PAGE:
U.S. stock futures turned positive Monday morning after the Federal Reserve pledged asset purchases with no limit to support markets. The Fed said it would launch a barrage of programs aimed at helping markets function more efficiently during the coronavirus crisis. (CNBC)
* 10-year yield dives below 0.7% after Fed's unlimited asset purchases (CNBC)
* Oil reverses losses, jumps 4% after Fed promises aggressive moves (CNBC)
Dow futures hit their 5% "limit down" overnight, and were off 600 points at one stage Monday morning, as a massive coronavirus funding package failed a key Senate procedural vote Sunday. (CNBC)
The Dow tanked another 900 points or 4.5% on Friday, bringing the weekly decline to over 17% for the worst week since the 2008 financial crisis. Ahead of Monday's session, the Dow was off more than 35% from last month's record highs. (CNBC)
The New York Stock Exchange's trading floor will be close, starting Monday, in a move to help thwart the spread of the coronavirus. The NYSE will go to fully electronic trading. (CNBC)
Top-level White House and congressional negotiators continue talks over the now-nearly $2 trillion coronavirus rescue package. Democrats blocked the bill in Sunday's vote, saying it did too much to bail out companies and not enough to help workers. (CNBC)
* Sen. Rand Paul tests positive for coronavirus; Sen. Mitt Romney goes into quarantine as a precaution (CNBC)
The United States has the third most coronavirus cases in the world, with over 35,000 and 471 deaths, according to Johns Hopkins University data. More than half the U.S. cases are in New York, where the death toll increased to 153. Washington state has the second-most cases, with nearly 2,000 confirmed and 95 deaths. New Jersey, California and Illinois round out the top five states.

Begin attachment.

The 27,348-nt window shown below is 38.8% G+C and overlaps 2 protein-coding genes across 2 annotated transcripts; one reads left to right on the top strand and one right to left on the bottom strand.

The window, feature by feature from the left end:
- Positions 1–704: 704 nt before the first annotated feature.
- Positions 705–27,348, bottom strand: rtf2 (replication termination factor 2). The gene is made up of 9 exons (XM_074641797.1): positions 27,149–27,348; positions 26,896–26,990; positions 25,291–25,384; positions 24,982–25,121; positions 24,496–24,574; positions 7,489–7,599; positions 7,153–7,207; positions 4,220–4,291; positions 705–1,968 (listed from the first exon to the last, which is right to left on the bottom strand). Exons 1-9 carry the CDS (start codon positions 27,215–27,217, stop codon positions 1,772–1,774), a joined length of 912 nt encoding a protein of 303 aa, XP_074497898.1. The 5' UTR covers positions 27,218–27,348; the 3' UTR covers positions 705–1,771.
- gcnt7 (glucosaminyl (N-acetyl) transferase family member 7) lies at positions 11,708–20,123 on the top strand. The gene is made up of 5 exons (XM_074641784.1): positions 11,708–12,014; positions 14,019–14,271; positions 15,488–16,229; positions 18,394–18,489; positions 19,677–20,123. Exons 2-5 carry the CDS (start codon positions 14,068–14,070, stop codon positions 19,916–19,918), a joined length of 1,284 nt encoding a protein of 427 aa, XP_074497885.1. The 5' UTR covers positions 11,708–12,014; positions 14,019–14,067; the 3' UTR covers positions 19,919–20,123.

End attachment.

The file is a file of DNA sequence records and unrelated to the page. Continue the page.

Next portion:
* Broad testing across the US could be months away, Roche CEO says (CNBC)
* New York City and its suburbs account for roughly 5% of global cases (NY Times)
President Donald Trump on Sunday activated the National Guard in New York, Washington state and California in order to combat the spread of the coronavirus. New York plans to run a clinical trial, beginning Tuesday, of a treatment regimen of antimalarial hydroxychloroquine and antibiotic azithromycin, a drug cocktail that has shown promise in fighting the coronavirus. (CNBC)
* Chase cardholders could have payments deferred, fees waived, credit lines increased if affected by coronavirus (CNBC)
Global coronavirus cases topped 343,000, with 14,789 deaths and over 98,800 recoveries. China, where the outbreak started in December, still has the most cases at over 81,400. China's 3,274 deaths are second to Italy's 5,476 deaths. Italy is second in total cases at over 59,100. The U.S., Spain and Germany round out the top five countries.
* JetBlue cuts schedule to essential flights as coronavirus spread (CNBC)
German Chancellor Angela Merkel went into quarantine over the weekend after contact with a doctor who tested positive for the virus. The German government is set to unveil major stimulus measures. (CNBC)